Telstra and Optus have made a killing off the misfortunes of Vodafone Hutchison Australia (VHA) but the beleaguered telco may be able to put an end to that very soon, according to Ovum.
In 2011, VHA was forced to make a public apology for poor network and customer service. It then pledge to undergo a $1 billion network upgrade but the damage had already been done by then.
Customers flocked away in droves and into the arms of competitors.
About 554,000 customers walked out on VHA in 2011. Meanwhile, its competitors Telstra and Optus reported high new mobile customer numbers. In February, Telstra said it had lured 958,000 new mobile customers onto its network in the first half of its 2012 fiscal year.
On Thursday, Optus announced its fourth quarter financial results and reported it had added 82,000 new postpaid customers in that period alone. This brings the telco’s total mobile customer base to 9.49 million.
While Telstra had strengthened its mobile play in 2011 which contributed to the high customer growth figures as well, Optus was able to keep up thanks to VHA putting itself in the firing line, according to Ovum research director and telco analyst, David Kennedy.
“It won’t be so easy for Optus in the future and it will be interesting to see it does,” he told ARN.
Kennedy noted Optus had recently raised some of its mobile plan prices. “I think it will be able to sustain it because I don’t think Vodafone is looking for a price war,” he said.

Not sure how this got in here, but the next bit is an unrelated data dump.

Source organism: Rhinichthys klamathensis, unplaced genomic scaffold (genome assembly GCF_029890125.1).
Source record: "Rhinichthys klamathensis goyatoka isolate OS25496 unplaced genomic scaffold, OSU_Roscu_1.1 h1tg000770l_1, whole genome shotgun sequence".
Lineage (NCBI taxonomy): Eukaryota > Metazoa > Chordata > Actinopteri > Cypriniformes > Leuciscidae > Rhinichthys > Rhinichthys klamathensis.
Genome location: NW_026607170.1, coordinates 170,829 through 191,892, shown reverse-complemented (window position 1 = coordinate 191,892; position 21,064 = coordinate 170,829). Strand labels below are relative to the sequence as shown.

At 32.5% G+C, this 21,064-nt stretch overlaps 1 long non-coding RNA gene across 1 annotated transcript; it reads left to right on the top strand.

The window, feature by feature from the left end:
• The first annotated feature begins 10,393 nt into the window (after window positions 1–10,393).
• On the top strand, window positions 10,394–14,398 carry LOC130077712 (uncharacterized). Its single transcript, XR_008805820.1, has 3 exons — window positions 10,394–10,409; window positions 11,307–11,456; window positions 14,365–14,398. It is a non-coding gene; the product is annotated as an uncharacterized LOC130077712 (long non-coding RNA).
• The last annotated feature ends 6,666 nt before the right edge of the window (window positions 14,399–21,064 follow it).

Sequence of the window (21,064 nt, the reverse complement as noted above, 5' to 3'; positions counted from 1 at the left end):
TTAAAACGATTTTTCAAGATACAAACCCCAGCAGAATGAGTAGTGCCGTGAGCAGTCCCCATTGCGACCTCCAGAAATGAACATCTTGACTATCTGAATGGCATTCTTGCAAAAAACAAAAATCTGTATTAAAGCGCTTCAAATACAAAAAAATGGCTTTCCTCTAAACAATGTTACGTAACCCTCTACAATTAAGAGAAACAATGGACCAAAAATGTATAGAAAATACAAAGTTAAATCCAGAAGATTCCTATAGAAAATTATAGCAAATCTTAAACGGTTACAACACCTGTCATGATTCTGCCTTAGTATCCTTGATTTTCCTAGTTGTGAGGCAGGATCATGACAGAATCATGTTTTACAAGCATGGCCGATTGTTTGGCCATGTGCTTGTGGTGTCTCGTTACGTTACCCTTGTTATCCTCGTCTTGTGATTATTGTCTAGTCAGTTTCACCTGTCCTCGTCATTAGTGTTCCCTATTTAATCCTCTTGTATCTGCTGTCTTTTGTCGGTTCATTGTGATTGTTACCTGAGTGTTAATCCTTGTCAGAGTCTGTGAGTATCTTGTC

VHA’s recovery is going well according to the Ovum analyst as the telco is fairly successful at nabbing new customers.
“Its problem is the 24-month contract customers they burned during the period they were having network problems is leaving in drove – but that is a temporary problem,” Kennedy said. “There is a limited pool of customers and if VHA maintains the momentum it has on new customers it will come back in the market.”
The big question now is whether VHA has the right infrastructure to support customers and investment resources to grow a business in fixed-line.
VHA has indicated it is keen to break into the fixed-line services market by joining the mainland National Broadband Network (NBN) trials last year. If it can work out how to integrate a mobile and fixed-line offering and sell it to customers it will be in a good position to compete with Telstra and Optus.
“Our view of the mobile-only operator in developed markets is it doesn’t have much of a future,” Kennedy said. “They really need an integrated offer.”